EECS Seminar: High-Q Optical Resonators, Microcombs and Optical Clocks

McDonnell Douglas Engineering Auditorium
Kerry J. Vahala

Ted and Ginger Jenkins Professor
Information Science and Technology and Applied Physics

Abstract: Like a tuning fork for light, optical resonators have a characteristic set of frequencies at which it is possible to confine light waves. At these frequencies, optical energy can be efficiently stored for lengths of time characterized by the resonator Q factor, roughly the storage time in cycles of oscillation. In the last 10 years, there has been remarkable progress in boosting this storage time in micro and millimeter-scale optical resonators. Chip-based devices have attained Q factors of nearly 1 billion and micro-machined crystalline devices have provided Qs exceeding 100 billion. The resulting long, energy-storage times combined with small form factors have made it possible to access a wide range of nonlinear phenomena and to create laser devices that operate with remarkably low turn-on powers. Also, new science has resulted from radiation-pressure coupling of optical and mechanical degrees-of-freedom in the resonators themselves. I will review some of these results including the effort to miniaturize time standards and stable frequency sources using frequency micro combs.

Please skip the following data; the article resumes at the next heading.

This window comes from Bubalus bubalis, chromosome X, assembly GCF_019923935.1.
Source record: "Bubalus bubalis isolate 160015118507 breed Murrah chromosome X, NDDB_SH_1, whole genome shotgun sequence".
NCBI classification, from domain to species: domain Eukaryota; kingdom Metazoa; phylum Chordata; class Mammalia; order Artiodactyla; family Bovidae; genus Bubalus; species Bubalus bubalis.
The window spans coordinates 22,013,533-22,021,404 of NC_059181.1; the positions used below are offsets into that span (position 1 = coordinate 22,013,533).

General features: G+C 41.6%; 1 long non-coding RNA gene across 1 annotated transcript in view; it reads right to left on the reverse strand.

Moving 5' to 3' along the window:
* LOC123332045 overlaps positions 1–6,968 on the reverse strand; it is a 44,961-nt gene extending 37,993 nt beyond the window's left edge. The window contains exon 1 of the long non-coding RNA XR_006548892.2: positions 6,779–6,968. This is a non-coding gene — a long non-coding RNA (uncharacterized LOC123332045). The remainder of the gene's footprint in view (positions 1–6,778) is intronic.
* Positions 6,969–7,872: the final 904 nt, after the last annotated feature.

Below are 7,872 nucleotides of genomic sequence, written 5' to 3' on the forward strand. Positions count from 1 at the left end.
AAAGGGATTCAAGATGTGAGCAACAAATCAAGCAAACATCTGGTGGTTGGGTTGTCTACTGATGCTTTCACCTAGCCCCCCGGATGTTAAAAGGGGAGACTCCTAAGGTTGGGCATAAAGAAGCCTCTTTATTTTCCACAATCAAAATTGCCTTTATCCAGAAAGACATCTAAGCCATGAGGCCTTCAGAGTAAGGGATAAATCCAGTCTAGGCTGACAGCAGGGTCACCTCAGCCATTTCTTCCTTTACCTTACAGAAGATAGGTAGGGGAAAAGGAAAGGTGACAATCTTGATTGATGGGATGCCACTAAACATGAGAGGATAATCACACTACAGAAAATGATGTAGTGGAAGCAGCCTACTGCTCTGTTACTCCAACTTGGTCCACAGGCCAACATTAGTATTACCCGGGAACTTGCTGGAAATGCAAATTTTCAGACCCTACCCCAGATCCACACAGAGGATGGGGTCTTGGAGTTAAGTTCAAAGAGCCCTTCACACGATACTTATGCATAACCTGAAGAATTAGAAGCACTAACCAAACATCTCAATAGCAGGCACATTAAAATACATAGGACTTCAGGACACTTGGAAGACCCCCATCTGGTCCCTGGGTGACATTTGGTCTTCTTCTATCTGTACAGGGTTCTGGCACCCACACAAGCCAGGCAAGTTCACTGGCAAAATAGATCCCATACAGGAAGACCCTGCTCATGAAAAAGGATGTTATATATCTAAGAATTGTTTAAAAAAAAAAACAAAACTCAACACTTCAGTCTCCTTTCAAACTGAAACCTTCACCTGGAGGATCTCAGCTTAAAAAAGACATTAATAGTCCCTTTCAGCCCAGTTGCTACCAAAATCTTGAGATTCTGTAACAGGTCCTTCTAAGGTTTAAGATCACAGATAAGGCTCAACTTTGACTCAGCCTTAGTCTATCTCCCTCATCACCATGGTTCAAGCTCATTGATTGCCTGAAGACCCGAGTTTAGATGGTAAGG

Biography: Vahala is the Jenkins Professor of Applied Physics at Caltech. His research group has pioneered a class of optical resonators that hold the record for highest optical Q on a semiconductor chip. They have applied these devices to study a wide range of nonlinear phenomena including the first demonstration of parametric oscillation in a micro cavity, now the basis for frequency micro combs. His research in this subject also led to the demonstration of dynamic backaction, a long-anticipated interaction of mechanics and optics mediated by radiation pressure that is responsible for opto-mechanical cooling and recent realizations of mechanical amplification by stimulated phonon emission. Professor Vahala was involved in the early effort to develop quantum-well lasers for optical communications and received the IEEE Sarnoff Award for his research on quantum-well laser dynamics. He has also received an Alexander von Humboldt Award for his work on ultra-high-Q optical microcavities and is a fellow of the IEEE and The Optical Society of America.